Monday, January 11, 2016

7 tips & tricks to get you started on the Unix command line

In a world where people are used to interact with technology by sliding their thumbs over shiny buttons, the command line often seems like an archaic way of interacting with an OS. Surely the Unix shell is supposed to help you quickly interact with the file system or automate mundane tasks–but don't you need a neckbeard to understand all this stuff anyway?

You'd be surprised to find that even for clean-shaven people the learning curve is not that steep. Ever found yourself stabbing the Up key hundreds of times because you can't find that command you typed in a couple of minutes ago? Can't remember the syntax to unarchive that darn .tar file? No clue why Ctrl+C and Ctrl+V won't work? Don't worry, ask a Swiss! All you need is a short list of tips and tricks and you'll find yourself saving lots of time on the command line. No uncontrolled hair growth required.

1. Know your history

The days of stabbing the Up key hundreds of times are over! There are much easier ways to bring up commands from your history. Most of them are listed in the man pages of history. A few useful examples are:

$ !!        # re-run the previous command
$ sudo !!   # re-run the previous command as root
$ !-N       # re-run the N-th most recent command
$ !string   # re-run the most recent command that begins with string
$ !?string? # re-run the most recent command that contains string

You can also re-run the N-th command from your history:

$ history
 2181 ls
 2182 cd -
 2183 man ascii

$ !2182
cd -

You can also add arguments from previous commands to your current command:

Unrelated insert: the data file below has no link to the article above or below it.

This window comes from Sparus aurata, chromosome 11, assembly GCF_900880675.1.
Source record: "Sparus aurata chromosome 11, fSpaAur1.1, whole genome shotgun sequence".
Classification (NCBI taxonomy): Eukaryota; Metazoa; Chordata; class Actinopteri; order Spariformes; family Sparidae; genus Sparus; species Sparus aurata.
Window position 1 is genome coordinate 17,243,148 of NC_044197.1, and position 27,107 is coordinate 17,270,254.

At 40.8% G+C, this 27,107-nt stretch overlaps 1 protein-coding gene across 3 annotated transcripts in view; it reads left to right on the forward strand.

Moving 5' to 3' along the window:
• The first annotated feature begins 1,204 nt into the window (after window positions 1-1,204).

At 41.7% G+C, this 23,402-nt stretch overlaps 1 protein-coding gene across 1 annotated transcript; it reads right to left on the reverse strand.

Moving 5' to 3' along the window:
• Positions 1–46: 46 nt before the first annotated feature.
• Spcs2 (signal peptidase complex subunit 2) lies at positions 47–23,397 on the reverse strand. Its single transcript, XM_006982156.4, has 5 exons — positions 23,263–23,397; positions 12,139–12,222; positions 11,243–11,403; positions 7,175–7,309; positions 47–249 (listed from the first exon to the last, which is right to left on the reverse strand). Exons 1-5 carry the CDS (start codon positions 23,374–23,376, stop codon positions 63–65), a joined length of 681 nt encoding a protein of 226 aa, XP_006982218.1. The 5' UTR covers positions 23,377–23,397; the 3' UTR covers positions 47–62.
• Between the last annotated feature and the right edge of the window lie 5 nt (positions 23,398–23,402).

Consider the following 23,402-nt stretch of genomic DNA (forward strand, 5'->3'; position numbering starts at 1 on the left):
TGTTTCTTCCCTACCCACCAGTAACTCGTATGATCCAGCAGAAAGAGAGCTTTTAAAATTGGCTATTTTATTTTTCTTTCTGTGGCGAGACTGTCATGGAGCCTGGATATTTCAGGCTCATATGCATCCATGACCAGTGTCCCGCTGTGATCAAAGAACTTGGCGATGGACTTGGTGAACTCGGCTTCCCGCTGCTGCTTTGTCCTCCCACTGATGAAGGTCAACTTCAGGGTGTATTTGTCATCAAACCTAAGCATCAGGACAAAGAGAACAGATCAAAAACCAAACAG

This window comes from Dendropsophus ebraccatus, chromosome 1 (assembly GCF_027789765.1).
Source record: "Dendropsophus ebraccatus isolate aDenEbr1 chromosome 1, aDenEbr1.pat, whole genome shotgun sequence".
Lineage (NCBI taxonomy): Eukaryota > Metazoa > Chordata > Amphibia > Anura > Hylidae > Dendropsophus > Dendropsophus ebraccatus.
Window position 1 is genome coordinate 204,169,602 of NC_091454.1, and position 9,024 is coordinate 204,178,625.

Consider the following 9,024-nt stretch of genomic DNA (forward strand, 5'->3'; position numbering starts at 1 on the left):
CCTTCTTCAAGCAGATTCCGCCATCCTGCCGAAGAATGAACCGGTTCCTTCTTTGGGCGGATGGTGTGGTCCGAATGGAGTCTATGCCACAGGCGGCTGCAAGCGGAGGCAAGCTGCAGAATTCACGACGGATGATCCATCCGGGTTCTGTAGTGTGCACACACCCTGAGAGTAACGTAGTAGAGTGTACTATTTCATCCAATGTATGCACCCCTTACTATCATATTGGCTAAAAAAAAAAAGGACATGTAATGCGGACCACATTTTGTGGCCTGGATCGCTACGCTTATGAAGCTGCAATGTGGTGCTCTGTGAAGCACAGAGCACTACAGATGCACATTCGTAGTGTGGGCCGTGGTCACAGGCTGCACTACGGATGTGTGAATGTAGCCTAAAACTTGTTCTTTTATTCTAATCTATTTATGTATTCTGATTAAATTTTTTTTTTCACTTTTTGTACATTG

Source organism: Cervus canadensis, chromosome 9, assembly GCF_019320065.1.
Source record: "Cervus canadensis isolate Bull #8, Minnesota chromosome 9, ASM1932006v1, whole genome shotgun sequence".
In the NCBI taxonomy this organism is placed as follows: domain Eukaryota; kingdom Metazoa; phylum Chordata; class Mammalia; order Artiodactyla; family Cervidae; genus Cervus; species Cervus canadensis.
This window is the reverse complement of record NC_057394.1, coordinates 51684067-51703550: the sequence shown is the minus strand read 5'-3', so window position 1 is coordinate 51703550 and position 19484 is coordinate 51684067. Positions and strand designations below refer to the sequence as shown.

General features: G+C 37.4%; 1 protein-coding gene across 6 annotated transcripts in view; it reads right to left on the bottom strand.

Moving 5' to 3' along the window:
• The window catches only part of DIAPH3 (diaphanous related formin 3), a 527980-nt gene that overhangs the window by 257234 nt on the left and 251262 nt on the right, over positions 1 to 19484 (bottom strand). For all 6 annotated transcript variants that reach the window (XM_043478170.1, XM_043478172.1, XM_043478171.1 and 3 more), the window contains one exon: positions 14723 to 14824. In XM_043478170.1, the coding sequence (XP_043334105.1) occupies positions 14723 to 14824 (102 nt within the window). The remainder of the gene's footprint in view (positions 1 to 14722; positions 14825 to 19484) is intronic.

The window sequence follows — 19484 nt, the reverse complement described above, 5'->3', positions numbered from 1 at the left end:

$ !:1    # get the first argument of last command
$ !:2-3  # get the second and third arguments of last command
$ !:^    # another way of getting the first argument
$ !:$    # get the last argument

Alternatively, you can use the Page up and Page down keys to search the history by uncommenting the following lines in /etc/inputrc:

# alternate mappings for "page up" and "page down" to search the history
# "\e[5~": history-search-backward
# "\e[6~": history-search-forward

2. Know your hotkeys

If there are some tasks that you perform multiple times a day, saving even a split-second of time can greatly pay off over time. Thus a lot of time can be saved by familiarizing yourself with some comment hotkeys.

The absolute basics:

  • Ctrl+Alt+T: Open a new terminal.
  • Home and End: Move the cursor to the beginning or end of the current line.
  • Tab: Autocomplete a line of text.
  • Ctrl+Shift+T: Open a new tab in the gnome terminal.
  • Ctr+Left, Ctrl+Right: Jump between arguments in the current command. Note that on Mac OS X, this shortcut is Esc+B and Esc+F instead.

Slightly more advanced, but nonetheless handy for everyday use:

  • Ctrl+U: Cut the current line
  • Ctrl+Y: Paste a line cut with Ctrl+U
  • Ctrl+L: Clear the screen and redraw the current line
  • Ctrl+G: Get a new line and abandon the current one
  • Ctrl+W: Delete part of the current command, from the beginning of the line to the cursor position.
  • Ctrl+K: Delete part of the current command, from the cursor position to the end of the line.

3. Go back to where you came from

Very simple, but oftentimes overlooked: You can quickly go back to the previous or your home directory with the following commands:

$ cd -      # return to previous directory
$ cd        # return to home directory

4. Type less, do more

The less you have to type, the more time you safe. Embrace aliases, default settings, and environment variables to make your life easier. Some useful aliases may include the following:

$ alias ls='ls --color=auto'             # colorize output of ls
$ alias ll='ls -la'                      # use long listing format
$ alias l.='ls -d .* --color=auto'       # show hidden files
$ alias ..='cd ..'                       # go up 2 dirs
$ alias ...='cd ../../../'               # go up 3 dirs
$ alias .4='cd ../../../../'             # go up 4 dirs
$ alias diff='colordiff'                 # colorize output of diff